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Mulch & More: A How To Guide for Healthy Yards

Brought to you by Gardening at the U of S, the City of Saskatoon, the Saskatoon Food Bank and Learning Center Garden Patch, and the Saskatchewan Waste Reduction Council Compost Coaches!

Mulch

Want a low maintenance flowerbed or vegetable garden? Then consider mulch! When you mulch you have

• less weeding,
• less watering,
• less soil compaction,
• less winterkill, and
• healthier plants.

What is Mulch?

Mulch is a layer of material spread on the surface of your soil, beneath and around your plants. It can be thin (e.g. a sheet of cardboard on your vegetable gardens paths) or thick (e.g. leaves or wood chips in your flowerbeds). While mulching will cut maintenance drastically, it isn’t magic. Weed seeds can still blow in, but they’re far fewer and much easier to deal with.

Don't Garden Harder, Garden Smarter!

Plants will adapt to their local environment, so the more consistent the conditions in your garden are kept the more likely your plants will be able to manage their own health without your interference. 

Mulching keeps water and soil temperature more consistent, helps reduce soil compaction and weed growth, attracts good insects (like ladybugs), and protects plants over the winter.

Ultimately, the right mulch will improve your soil, lead to healthier plants, and build a healthy garden ecosystem.

Organic Mulches

Not only do plant-based (organic) mulches lower your weed and water maintenance, they also build healthy soils as they break down.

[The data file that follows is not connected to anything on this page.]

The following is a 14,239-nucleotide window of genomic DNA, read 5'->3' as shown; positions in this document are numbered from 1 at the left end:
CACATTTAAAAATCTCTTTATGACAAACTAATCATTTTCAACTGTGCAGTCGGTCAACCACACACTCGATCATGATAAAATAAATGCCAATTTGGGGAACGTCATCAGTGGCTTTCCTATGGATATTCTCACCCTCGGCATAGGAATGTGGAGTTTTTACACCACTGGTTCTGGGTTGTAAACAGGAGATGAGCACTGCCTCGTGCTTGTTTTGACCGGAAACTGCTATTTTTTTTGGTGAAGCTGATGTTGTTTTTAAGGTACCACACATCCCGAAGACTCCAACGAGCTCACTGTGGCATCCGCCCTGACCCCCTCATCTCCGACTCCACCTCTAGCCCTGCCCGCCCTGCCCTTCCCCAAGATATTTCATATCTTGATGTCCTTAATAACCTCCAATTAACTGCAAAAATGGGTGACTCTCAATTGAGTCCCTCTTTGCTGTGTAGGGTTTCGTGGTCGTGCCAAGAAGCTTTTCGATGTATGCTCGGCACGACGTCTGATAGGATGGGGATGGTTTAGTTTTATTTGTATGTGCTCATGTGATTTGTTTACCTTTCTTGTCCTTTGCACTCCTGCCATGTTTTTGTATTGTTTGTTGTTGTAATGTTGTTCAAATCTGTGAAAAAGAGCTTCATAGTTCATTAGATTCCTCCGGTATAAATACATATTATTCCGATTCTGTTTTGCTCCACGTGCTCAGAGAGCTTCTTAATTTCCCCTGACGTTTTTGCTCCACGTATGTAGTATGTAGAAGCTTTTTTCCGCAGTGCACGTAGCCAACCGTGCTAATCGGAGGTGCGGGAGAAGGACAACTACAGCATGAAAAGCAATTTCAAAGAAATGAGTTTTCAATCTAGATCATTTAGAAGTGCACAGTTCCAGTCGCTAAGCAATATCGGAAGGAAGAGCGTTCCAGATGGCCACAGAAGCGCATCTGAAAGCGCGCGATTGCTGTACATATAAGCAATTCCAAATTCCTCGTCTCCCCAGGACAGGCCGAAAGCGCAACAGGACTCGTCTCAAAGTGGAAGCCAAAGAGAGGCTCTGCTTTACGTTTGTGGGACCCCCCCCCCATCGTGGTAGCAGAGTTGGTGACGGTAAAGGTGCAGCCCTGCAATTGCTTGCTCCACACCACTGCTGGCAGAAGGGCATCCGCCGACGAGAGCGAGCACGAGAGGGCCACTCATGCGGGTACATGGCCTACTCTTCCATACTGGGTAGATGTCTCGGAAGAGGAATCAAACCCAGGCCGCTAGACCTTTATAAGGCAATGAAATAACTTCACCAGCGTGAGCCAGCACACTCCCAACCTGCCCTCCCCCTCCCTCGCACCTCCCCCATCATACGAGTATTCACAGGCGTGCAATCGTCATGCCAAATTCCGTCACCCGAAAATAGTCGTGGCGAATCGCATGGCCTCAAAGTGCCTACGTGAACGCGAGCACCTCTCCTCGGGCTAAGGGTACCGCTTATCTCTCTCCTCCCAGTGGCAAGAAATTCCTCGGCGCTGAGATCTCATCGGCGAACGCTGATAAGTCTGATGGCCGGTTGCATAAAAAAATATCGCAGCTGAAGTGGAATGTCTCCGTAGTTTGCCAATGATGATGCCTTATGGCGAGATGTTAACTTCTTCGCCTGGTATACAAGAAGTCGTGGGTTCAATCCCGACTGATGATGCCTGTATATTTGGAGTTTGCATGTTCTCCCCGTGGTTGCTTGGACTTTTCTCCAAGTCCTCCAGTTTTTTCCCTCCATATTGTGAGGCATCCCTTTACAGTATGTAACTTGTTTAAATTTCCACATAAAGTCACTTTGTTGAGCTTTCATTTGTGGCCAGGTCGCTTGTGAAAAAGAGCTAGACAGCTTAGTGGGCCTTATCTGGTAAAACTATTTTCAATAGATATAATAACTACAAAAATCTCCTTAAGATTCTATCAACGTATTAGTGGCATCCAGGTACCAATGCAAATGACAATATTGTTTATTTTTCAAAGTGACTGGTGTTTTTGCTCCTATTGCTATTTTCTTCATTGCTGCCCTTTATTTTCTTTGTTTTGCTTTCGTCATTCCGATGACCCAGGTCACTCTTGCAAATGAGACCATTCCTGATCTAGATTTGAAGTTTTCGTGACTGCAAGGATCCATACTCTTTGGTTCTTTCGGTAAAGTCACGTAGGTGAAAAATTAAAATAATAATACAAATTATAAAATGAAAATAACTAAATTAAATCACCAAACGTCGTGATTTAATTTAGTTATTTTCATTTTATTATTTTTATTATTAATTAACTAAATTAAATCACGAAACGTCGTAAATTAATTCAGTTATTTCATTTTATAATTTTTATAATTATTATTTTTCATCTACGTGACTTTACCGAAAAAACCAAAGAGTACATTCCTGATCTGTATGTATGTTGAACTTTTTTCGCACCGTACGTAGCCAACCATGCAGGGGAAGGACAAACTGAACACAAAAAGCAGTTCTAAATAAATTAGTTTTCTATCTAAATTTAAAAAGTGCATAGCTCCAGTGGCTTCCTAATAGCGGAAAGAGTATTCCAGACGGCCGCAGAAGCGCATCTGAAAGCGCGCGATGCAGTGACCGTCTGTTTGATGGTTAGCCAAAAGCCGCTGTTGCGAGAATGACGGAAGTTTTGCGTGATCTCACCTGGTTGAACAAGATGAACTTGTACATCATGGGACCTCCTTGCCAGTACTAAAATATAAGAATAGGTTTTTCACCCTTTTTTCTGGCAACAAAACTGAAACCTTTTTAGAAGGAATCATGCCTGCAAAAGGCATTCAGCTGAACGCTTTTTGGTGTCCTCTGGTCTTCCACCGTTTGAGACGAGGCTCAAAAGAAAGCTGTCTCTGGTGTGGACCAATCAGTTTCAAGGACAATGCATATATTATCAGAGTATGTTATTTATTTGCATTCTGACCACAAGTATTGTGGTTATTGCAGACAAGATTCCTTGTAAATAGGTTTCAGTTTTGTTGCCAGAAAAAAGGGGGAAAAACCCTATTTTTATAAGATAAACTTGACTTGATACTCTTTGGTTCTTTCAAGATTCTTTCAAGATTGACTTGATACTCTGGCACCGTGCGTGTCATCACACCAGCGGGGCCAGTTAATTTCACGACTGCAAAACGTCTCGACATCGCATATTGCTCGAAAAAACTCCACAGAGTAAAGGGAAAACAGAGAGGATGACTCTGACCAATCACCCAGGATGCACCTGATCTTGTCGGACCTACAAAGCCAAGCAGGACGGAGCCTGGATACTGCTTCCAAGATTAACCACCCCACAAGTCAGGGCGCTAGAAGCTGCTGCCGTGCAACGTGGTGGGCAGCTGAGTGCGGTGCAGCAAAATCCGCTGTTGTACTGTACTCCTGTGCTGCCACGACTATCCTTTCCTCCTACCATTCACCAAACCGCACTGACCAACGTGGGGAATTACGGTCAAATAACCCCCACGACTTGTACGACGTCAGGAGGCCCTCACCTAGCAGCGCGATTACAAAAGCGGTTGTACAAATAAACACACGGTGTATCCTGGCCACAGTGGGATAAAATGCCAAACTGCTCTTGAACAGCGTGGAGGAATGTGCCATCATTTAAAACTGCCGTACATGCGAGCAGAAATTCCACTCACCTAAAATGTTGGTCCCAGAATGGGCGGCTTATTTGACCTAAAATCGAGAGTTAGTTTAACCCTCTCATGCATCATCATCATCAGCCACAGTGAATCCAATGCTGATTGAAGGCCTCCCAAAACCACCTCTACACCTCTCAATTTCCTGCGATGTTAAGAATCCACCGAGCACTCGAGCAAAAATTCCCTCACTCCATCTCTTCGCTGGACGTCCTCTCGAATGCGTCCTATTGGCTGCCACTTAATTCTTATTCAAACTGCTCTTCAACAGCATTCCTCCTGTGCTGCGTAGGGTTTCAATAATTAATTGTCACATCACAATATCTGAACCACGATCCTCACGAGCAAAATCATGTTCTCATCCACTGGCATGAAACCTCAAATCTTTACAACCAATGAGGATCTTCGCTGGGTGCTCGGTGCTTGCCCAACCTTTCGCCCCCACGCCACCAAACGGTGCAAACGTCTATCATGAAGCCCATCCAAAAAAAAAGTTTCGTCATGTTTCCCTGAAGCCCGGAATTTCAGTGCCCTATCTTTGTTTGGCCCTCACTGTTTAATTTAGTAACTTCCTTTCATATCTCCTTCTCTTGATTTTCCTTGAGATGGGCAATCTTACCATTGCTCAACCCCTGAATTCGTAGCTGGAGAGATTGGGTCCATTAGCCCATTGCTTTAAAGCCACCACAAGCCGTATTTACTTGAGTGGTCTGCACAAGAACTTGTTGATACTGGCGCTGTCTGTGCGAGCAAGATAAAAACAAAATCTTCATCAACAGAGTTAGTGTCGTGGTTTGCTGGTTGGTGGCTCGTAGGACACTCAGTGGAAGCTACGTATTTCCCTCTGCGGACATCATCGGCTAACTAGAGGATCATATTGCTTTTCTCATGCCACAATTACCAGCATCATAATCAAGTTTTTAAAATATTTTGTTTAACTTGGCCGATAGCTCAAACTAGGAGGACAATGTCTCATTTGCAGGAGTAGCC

Simply spread a four to five-inch layer of the following mulches under and around your plants.

herbicide-free grass clippings
• fallen leaves
• compost
• post peelings or wood chips
• peat moss
• newsprint—shredded or layered
• shredded bark
• evergreen needles and cones*
• well-rotted manure
• flax straw or shives

*Evergreen needles and cones will not harm the pH of your soil and can be used as mulch and in your compost. Suppressed plant growth under your evergreen trees is not due to the pH of the soil, it is because plants have little to no access to water or sun.

Inorganic Mulches

Inorganic mulches (that are not derived from plants) will still provide the same weed and water benefits as your organic (plant-based) choices, but don’t tend to improve your soil or garden ecosystem. We always recommend organic mulches for growing areas. While you can still use a heavier organic mulch like shredded wood in these areas, you can also place the following inorganic mulches in places with high traffic like playgrounds, footpaths, and driveways:

• pea gravel
• crushed rock

Note that shredded tires are not recommended due to human health and environmental safety issues due to chemical leaching.

Garden Ecosystem

Organic mulches provide a home for beneficial insects, like ladybugs and spiders. These insects will reduce the number of pests you have in your garden. Pine cones make a lovely mulch with plenty of habitat for ladybugs and spiders. Fallen leaves are also effective mulch for ladybugs.

How to Apply

• Weed the area to be mulched.
• Water deeply before and after applying mulch to ensure there is enough moisture in your soil for your plants to access. You only need to water when mulch is first applied. Rainwater is ideal.
• Apply your mulch evenly. Don’t mound it around tree trunks like a mountain. Spread mulch about four to five inches thick in your garden bed.
• Enjoy your summer. You will still need to weed and water occasionally but it’s not likely to be very often, especially once your plants adapt to the new ecosystem you’ve created.

Mulching Tips

• Plastic sheeting, landscape fabric, untreated wood planks, and cardboard can be used as a temporary mulch between your garden rows.
• Landscape fabric does not work well for longterm weed control since weeds will still seed on top and become difficult to remove. The best use of landscape fabric is for landscaping—namely, to prevent erosion in raised beds. For weed control under rocks, try brown cardboard instead.

Mulch & More

Use mulch in combination with other healthy yard practices, such as backyard composting, rainwater capture, and pesticide-free gardening.

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